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Sunday, June 13, 2010

Playing For Change - Playing For Change Live

Playing For Change - Playing For Change Live
2010, Concord Records

You have to strike while the iron is hot, as the old expression goes. Concord Records drops the fourth Playing For Change release in the past 14 months on June 15, 2010 with Playing For Change Live, a CD/DVD combo. This collaboration of New Orleans buskers and world renowned session players (with occasional guest appearances from the likes of Keb Mo') offers classic Americana and blues as well as the occasional classic R&B and soul on stage. Playing For Change isn't exactly a flavor of the month; these guys can flat out play, but Playing For Change Live begins to border on overkill.

Playing For Change Live opens with a rousing version of "Fannie Mae", driven by a classic R&B backbeat and some seriously dynamic vocal performances. "Don't Worry" has a gospel feel and a reggae beat; a feel good tune with secular spiritual undertones. "I’ve Got Dreams To Remember" is full of sorrow and hope and a heart-rending vocal line; but the breakdown at about three-and-a-half minutes thoroughly destroys the rhythm of the song. The band picks things up and put it back together, but the flow is lost. Playing For Change marries a northern African style to a funk groove on "Fela Ngaye", an entertaining and danceable tune that's worth checking out, but by now there is a lack of cohesion of direction on the album. For a live performance there's no real flow; it's more a compilation of songs played live, but the band is traveling willy-nilly through a songbook that's drawn from all compass points.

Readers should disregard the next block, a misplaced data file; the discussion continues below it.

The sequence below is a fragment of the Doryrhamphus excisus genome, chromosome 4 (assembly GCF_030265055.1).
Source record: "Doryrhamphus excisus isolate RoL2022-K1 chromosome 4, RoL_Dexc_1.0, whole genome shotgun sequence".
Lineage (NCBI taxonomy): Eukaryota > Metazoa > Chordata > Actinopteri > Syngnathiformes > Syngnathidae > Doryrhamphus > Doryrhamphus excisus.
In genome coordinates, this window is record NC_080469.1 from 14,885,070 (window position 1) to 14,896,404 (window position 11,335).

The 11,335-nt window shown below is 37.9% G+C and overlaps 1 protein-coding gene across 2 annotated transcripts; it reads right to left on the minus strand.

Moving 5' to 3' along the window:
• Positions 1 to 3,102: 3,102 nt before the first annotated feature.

"Love Is My Religion" is an easy-going reggae tune that's a fun listen; a pleasant turn that underscores the lack of direction in the performance. Likewise, Playing For Change's cover of Bob Marley's "One Love" is enjoyable, but remarkably tame for a band that made it because of the vitality and personality of their individual performances. It's as if the action of time together and the influx of polished industry influence has taken some of the time out of Playing For Change. The band closes out with the song that started it all, Ben E. King's "Stand By Me". It's a solid performance and the expected closer.

Like most great ideas, Playing For Change started out with the vitality of something new, and like most great ideas the magic of the moment of discovery fades with time. Playing For Change offers up solid performances in Playing For Change Live, but the newness is gone. This isn't so much a comment on the phenomena of the band but the band itself. There are still flashes of the gritty, down-home persona that Playing For Change projected in both the original documentary and subsequent debut album, but it's mostly been replaced by the polish of production and the influence of too many individuals who now how to make an album but not how to preserve the music. If you're a fan of Playing For Change then this album is an enjoyable listen, but far from indispensable. The change has come.

Rating: 2.5 Stars (Out of 5)

Learn more about Playing For Change at or Playing For Change Live drops on June 15, 2010. You can order the CD/DVD combo from Amazon.

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